The chocolate industry has changed dramatically since Forrest Mars Sr. opened Ethel M Chocolates in Henderson, Nev., 35 years ago.
Today, cocoa concentrations roll off consumers' tongues and bean-to-bar brands sell single-sourced cacao to the masses wrapped in artisanal paper. Some chocolate companies offer notes on tasting and terroir, creating an experience that's more akin to drinking wine than biting into a Snickers bar.
Ethel M has long occupied a comfortable middle ground. The Mars-owned premium chocolate brand is known for its handmade, preservative-free truffles and brittles along with an expansive cactus garden that draws visitors to its Henderson campus and factory store.
Just in time for this year's holiday cacti lighting, which illuminates 300 species of desert plants with more than 500,000 lights, Ethel M unveiled a fully redesigned retail space and guest experience in October.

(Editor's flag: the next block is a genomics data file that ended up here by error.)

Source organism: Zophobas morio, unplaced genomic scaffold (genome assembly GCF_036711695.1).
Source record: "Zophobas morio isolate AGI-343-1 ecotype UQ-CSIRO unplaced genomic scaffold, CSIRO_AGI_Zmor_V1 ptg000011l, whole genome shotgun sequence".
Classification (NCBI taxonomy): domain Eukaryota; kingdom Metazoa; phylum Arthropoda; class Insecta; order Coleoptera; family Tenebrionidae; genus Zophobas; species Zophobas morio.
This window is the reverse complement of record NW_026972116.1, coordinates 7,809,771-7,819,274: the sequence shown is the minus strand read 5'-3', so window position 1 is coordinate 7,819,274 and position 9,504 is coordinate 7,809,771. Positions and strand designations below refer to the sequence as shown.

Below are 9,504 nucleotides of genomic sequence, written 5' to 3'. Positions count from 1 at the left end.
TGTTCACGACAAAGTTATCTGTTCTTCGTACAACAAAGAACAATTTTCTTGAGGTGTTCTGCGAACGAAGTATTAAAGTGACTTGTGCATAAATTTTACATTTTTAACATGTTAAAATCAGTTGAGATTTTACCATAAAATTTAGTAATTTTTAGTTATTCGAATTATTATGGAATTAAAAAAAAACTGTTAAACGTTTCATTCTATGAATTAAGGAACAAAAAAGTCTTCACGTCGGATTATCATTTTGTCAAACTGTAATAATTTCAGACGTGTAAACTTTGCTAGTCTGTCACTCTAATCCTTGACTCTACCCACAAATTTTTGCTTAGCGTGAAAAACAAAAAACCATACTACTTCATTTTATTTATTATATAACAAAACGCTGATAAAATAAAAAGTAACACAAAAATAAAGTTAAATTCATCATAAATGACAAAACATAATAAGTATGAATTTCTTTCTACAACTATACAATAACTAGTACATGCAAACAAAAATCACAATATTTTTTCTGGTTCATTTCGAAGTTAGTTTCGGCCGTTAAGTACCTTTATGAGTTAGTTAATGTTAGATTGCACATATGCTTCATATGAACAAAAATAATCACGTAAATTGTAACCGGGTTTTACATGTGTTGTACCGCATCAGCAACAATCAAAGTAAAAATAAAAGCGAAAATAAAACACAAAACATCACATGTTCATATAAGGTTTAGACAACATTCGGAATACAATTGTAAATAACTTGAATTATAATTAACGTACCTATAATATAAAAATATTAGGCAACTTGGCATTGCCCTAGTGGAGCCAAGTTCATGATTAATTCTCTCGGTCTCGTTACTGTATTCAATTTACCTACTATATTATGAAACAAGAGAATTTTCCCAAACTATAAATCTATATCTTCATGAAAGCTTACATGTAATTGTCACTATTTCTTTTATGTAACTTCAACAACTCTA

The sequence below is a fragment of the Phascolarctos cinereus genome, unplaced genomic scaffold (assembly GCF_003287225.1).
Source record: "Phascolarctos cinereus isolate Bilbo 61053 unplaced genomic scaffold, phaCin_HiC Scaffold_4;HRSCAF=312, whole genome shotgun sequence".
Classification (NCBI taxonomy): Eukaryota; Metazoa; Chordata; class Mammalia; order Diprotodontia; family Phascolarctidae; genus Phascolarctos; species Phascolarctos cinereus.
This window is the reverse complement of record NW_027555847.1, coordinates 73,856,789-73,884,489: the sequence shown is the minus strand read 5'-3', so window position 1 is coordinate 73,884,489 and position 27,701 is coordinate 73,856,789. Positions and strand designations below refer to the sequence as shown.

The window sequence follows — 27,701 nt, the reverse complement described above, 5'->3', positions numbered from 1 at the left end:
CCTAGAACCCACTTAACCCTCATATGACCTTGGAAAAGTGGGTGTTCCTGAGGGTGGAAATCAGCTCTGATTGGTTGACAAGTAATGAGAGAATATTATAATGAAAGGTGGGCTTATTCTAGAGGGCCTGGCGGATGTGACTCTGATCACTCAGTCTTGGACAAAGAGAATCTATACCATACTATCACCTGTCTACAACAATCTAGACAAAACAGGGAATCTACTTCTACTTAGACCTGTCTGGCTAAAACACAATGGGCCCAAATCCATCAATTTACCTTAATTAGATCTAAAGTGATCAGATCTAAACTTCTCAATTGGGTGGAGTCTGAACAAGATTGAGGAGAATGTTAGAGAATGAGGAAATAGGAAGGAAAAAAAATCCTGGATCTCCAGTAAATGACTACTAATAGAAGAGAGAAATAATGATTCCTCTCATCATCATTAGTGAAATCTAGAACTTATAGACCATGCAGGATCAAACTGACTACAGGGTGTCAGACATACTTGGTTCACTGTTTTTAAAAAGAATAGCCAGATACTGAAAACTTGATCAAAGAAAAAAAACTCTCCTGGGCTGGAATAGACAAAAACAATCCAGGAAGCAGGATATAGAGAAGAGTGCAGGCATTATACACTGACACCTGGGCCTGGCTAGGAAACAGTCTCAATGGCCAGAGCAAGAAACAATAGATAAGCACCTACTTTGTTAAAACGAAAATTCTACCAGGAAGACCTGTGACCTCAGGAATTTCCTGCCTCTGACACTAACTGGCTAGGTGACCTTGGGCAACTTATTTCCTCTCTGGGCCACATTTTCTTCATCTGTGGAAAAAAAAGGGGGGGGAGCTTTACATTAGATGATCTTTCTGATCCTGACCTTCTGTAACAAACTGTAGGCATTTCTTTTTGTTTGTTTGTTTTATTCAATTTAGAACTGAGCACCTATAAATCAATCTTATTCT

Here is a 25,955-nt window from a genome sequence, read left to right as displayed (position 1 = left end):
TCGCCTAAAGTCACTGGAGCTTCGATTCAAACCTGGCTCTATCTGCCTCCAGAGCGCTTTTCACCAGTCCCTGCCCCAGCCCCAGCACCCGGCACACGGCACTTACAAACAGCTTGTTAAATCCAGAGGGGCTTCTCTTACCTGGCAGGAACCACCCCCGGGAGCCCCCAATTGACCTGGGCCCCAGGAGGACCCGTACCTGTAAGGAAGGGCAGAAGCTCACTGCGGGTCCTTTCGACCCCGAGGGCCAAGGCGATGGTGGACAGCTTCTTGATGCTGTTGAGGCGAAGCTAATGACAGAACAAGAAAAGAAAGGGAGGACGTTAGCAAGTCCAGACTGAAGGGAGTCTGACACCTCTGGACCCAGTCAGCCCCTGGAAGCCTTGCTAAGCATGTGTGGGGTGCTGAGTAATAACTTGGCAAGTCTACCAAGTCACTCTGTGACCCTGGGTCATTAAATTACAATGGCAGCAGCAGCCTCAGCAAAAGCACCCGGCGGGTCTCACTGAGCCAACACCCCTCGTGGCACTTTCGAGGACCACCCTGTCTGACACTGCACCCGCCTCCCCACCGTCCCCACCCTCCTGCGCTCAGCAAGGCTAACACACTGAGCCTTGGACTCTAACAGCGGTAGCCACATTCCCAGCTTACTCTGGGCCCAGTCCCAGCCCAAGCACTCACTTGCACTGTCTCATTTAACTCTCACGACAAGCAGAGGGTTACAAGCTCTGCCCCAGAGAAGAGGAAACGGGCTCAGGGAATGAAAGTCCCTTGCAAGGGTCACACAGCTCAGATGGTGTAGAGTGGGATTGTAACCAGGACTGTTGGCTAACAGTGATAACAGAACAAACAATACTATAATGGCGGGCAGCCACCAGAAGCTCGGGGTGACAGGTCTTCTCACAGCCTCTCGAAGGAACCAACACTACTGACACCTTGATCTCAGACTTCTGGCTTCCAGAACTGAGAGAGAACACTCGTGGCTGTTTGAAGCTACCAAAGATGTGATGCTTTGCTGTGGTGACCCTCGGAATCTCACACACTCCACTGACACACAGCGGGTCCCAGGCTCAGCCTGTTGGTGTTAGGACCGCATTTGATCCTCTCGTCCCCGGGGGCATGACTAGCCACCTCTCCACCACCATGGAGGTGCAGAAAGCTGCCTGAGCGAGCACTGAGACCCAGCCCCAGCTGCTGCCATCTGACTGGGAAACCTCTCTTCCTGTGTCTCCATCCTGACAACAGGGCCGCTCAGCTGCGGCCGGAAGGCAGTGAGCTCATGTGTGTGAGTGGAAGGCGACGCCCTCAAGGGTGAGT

"We realized it was time to refresh the brand and go deeper," said Ethel M general manager Oren Young. The goal, he added, was to "allow our guests to see our chocolate in a little different light."
To accomplish that mission, the factory store has updated the self-guided viewing aisle that overlooks the kitchens, adding digital displays on history and sustainability.
A new demonstration area features chocolatiers making chocolate-dipped strawberries or caramel apples, and the cafe has been expanded to offer a larger menu of snacks and beverages.
For those with a more profound interest in chocolate, Ethel M has introduced a tasting room, where guests can
purchase a 30-minute guided tasting session that builds in flavor and intensity.
"You want to smell the chocolate first, taste it, taste the texture, talk about the notes you're tasting and why you're tasting that," Young said. "Hopefully we give people a little education."
Today the factory store welcomes about 600,000 visitors per year, but Young envisions a million guests coming through the doors to buy signature items such as Lemon Satin Creme chocolates and pecan brittles.
"Las Vegas is always reinventing itself and changing," he said. "We've kind of done that a bit with our remodel."